Some of the students played songs they'd written themselves, but even they shared Allen's embrace of history. Vincent Arvel Chandler, a graduate student trombonist so gifted that Allen had invited him to play in her band at the Apollo Theater, introduced a song he'd written by saying, "Professor Allen made me realize that I didn't have to reinvent the wheel. There are all these young cats who want to be so original without knowing the history of the music. It's like when someone comes into a room where you've been having a conversation, and the new person wants to give their opinion without waiting to listen to what's being said already."
Allen stepped up after each performance, giving tips. She pushed them on the fundamentals, telling Tucker, for instance, that even when he was pounding the piano, keeping his rhythm steady was crucial, and would give the music more weight, more seriousness. "Glenn," she said, snapping her fingers in metronome-perfect rhythm, "you have your freedom, within the discipline of time."
I wondered about the transcriptions. Allen's practice ritual makes obvious sense, and I could see the virtue of learning jazz history, but when students performed re-creations of old performances, wasn't there a danger they'd learn mere mimicry? Style over substance? I asked Malis for his take.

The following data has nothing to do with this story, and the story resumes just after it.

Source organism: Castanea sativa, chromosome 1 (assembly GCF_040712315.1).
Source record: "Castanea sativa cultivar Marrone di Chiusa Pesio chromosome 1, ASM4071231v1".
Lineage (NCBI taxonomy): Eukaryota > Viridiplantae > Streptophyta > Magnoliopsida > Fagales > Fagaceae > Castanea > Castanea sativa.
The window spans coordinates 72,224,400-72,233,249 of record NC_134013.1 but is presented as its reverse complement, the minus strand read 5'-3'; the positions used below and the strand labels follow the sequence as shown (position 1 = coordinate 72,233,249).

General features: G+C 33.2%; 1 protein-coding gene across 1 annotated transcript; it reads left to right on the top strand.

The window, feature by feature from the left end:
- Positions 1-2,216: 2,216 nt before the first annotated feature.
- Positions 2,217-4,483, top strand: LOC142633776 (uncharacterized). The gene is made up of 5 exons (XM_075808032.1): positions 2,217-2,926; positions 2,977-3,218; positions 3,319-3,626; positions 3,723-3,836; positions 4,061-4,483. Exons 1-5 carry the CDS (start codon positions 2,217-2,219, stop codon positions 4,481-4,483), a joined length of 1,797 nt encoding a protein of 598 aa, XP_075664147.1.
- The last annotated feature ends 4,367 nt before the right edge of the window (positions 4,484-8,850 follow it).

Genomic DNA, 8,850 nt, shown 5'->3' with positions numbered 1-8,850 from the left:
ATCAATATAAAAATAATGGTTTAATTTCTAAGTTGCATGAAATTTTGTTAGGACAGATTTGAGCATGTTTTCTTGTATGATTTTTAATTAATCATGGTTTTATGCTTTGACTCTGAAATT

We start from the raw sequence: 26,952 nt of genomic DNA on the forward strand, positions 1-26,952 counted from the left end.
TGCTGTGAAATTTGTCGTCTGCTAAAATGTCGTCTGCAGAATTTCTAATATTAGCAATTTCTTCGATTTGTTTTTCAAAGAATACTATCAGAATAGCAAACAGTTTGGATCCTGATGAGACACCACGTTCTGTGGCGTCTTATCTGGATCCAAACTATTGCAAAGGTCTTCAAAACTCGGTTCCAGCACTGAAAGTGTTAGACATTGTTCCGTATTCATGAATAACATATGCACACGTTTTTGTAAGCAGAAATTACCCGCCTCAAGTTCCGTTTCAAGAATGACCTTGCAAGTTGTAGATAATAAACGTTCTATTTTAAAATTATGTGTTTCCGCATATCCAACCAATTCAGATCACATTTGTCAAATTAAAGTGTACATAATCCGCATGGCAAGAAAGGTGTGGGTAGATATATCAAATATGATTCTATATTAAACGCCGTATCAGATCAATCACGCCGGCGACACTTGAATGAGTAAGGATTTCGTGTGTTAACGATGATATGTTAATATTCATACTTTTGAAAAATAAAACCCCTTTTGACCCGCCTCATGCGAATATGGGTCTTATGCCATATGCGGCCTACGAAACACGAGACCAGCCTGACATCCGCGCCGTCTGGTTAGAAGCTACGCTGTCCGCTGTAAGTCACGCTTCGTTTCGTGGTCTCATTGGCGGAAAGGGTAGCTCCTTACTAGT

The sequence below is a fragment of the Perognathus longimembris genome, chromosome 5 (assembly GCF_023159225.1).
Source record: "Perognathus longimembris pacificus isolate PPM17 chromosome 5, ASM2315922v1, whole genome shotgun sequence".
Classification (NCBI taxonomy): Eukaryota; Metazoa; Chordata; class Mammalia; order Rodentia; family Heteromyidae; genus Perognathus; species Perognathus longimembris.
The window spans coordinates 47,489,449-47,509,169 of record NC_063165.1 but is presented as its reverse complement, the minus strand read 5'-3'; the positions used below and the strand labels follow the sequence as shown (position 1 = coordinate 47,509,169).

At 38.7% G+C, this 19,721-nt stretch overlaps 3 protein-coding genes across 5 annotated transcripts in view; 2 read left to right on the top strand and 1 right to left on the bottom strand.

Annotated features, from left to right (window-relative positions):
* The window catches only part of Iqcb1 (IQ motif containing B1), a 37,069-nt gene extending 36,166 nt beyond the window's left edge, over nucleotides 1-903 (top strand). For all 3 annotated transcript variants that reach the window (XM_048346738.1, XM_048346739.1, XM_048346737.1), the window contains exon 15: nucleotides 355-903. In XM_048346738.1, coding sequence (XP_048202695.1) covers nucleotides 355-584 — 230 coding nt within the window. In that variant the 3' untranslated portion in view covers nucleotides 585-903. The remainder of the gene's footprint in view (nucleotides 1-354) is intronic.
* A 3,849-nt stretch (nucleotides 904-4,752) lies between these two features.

He told me about a transcription he'd just completed: a cover of Bud Powell's rendition of the Thelonius Monk standard "'Round Midnight." Malis had listened to Powell's recording and watched it on video over and over, then copied the performance note for note. But after he learned the song by heart, he started to tinker with it, take it apart. "I was reworking it, taking it to new places. How many ways can you play it, or not play it?"
"This is how you start to develop your own sound," he said. "When you take a two-bar phrase by Monk, say, and you take it apart and change it, it's no longer Monk. It's yours. Not that it didn't come from Monk. You're building on the shoulders of the past. You're in a conversation" with the jazz legacy.
"It's so exciting when you see these breakthroughs happen," Allen told me, flashing an enormous smile. "It's like riding a bicycle: all of a sudden, you're balancing and you're riding!"
Watching her at the salon, I think I understood why Allen seemed reluctant to let this story focus exclusively on her. Any teacher knows the gratification of seeing students succeed. How much more so, then, when a student's understanding means the survival of the tradition, and history, that you love.
So much of America's cultural heritage lives outside the klieg lights of television. It's a standard-issue complaint that our arts, from books to jazz to the symphony, are dying. But even if an art like jazz is all but invisible on TV doesn't mean it doesn't exist. It's very much alive, thriving in clubs and classrooms, passed on from master to student, keepers of a tradition stretching back through Geri Allen to Thelonius Monk to Duke Ellington and deep into the past.
The salon came to an end four hours after it had begun. Outside, the rain had stopped and puddles were freezing over. The Michigan-Duke game had long-since ended; U-M lost, but its talented players had turned themselves into minor celebrities with their play.
Allen said her goodbyes and departed for the airport; she had a performance in Italy.
The jazz students packed up their stuff and bundled into jackets. Some were heading home, but others had more gigs of their own in Ann Arbor, Ypsilanti or Detroit. They hunkered against the cold, holding their music to their chests as if carrying a secret treasure.